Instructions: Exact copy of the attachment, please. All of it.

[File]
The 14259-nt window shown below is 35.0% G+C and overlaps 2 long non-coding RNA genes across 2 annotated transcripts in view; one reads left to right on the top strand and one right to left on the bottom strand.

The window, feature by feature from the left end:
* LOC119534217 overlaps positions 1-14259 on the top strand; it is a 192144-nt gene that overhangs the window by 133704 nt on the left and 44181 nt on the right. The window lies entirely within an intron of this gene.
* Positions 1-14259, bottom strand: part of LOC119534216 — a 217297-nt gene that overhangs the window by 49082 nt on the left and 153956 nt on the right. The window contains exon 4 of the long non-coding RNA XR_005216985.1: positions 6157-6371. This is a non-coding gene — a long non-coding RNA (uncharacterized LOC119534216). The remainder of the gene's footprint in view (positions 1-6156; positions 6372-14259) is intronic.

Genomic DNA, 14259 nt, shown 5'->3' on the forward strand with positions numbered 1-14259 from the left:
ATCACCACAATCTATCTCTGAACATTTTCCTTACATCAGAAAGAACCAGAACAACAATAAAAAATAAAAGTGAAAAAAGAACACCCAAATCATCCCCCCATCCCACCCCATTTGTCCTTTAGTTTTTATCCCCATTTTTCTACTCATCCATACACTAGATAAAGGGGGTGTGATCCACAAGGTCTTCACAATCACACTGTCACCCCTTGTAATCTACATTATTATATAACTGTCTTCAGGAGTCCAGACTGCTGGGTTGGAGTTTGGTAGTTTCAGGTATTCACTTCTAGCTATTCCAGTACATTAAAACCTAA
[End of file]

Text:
The 14259-nt window shown below is 35.0% G+C and overlaps 2 long non-coding RNA genes across 2 annotated transcripts in view; one reads left to right on the top strand and one right to left on the bottom strand.

The window, feature by feature from the left end:
* LOC119534217 overlaps positions 1-14259 on the top strand; it is a 192144-nt gene that overhangs the window by 133704 nt on the left and 44181 nt on the right. The window lies entirely within an intron of this gene.
* Positions 1-14259, bottom strand: part of LOC119534216 — a 217297-nt gene that overhangs the window by 49082 nt on the left and 153956 nt on the right. The window contains exon 4 of the long non-coding RNA XR_005216985.1: positions 6157-6371. This is a non-coding gene — a long non-coding RNA (uncharacterized LOC119534216). The remainder of the gene's footprint in view (positions 1-6156; positions 6372-14259) is intronic.

Genomic DNA, 14259 nt, shown 5'->3' on the forward strand with positions numbered 1-14259 from the left:
ATCACCACAATCTATCTCTGAACATTTTCCTTACATCAGAAAGAACCAGAACAACAATAAAAAATAAAAGTGAAAAAAGAACACCCAAATCATCCCCCCATCCCACCCCATTTGTCCTTTAGTTTTTATCCCCATTTTTCTACTCATCCATACACTAGATAAAGGGGGTGTGATCCACAAGGTCTTCACAATCACACTGTCACCCCTTGTAATCTACATTATTATATAACTGTCTTCAGGAGTCCAGACTGCTGGGTTGGAGTTTGGTAGTTTCAGGTATTCACTTCTAGCTATTCCAGTACATTAAAACCTAA